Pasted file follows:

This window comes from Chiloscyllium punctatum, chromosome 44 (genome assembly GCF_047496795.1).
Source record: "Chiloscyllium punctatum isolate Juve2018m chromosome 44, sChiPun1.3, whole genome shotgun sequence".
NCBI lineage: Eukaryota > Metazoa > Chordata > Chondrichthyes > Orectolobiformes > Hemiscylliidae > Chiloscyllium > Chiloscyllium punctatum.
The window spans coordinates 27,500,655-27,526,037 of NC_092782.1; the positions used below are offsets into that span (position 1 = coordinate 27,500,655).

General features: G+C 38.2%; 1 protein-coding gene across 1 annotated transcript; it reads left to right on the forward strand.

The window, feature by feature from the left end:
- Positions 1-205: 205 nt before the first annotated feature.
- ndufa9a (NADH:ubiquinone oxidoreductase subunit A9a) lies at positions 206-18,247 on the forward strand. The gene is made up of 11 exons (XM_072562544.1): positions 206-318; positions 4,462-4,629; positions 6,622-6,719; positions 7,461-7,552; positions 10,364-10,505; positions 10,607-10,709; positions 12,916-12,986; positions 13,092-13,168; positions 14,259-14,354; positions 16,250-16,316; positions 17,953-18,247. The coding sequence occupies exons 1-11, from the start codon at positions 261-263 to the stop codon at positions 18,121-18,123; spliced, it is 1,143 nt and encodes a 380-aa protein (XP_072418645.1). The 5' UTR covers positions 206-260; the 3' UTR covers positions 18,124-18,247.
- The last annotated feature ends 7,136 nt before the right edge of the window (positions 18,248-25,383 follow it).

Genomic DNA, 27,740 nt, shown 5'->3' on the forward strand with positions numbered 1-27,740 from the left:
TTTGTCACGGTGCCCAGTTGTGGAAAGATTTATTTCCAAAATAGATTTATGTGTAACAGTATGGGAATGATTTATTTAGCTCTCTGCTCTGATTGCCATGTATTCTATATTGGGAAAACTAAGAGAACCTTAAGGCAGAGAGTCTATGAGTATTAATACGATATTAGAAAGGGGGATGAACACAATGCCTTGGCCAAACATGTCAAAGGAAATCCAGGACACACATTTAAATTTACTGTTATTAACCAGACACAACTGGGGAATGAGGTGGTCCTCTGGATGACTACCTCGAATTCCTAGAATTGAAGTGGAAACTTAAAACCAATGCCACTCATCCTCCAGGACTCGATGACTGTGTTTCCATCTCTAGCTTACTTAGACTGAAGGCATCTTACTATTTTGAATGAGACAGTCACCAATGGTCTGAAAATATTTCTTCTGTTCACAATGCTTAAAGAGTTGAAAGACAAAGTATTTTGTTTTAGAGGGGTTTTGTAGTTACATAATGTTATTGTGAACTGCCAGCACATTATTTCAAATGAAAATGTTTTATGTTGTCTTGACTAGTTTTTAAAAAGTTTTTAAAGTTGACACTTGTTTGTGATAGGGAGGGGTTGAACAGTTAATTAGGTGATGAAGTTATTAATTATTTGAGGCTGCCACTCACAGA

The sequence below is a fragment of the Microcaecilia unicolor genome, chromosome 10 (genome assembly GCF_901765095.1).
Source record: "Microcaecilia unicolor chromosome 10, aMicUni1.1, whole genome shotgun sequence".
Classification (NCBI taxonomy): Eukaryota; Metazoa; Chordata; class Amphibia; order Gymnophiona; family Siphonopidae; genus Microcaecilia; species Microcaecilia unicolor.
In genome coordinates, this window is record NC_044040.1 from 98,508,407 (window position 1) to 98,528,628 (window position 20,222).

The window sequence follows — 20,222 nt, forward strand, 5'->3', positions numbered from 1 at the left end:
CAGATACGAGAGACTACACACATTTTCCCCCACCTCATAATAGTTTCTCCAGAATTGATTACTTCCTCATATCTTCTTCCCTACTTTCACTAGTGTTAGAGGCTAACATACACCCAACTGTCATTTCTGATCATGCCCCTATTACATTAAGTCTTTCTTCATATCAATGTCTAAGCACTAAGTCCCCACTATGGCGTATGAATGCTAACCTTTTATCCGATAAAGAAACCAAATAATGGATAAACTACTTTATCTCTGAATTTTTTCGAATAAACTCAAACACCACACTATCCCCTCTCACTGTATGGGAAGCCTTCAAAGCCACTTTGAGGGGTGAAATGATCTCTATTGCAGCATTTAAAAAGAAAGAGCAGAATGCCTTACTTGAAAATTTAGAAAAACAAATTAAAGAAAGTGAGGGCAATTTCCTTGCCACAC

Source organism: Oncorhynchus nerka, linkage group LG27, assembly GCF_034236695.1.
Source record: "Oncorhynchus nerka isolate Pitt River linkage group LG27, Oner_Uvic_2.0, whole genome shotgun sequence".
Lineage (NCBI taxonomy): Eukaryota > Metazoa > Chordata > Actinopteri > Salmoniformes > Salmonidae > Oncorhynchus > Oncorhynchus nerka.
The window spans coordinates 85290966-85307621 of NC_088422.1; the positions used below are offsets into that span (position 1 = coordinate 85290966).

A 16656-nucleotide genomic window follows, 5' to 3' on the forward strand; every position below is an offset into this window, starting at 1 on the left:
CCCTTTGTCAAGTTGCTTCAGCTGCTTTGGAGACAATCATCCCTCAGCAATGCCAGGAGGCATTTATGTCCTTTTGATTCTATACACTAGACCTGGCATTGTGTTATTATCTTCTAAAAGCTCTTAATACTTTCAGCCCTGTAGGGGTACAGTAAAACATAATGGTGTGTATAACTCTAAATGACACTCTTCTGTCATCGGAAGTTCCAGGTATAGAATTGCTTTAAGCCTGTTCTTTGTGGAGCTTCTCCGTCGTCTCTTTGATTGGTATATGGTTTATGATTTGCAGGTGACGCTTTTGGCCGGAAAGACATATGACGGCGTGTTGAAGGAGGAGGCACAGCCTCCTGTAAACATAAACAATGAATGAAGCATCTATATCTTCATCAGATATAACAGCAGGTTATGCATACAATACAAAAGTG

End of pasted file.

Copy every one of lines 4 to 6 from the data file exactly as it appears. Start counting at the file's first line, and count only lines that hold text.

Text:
The window spans coordinates 27,500,655-27,526,037 of NC_092782.1; the positions used below are offsets into that span (position 1 = coordinate 27,500,655).

General features: G+C 38.2%; 1 protein-coding gene across 1 annotated transcript; it reads left to right on the forward strand.

The window, feature by feature from the left end: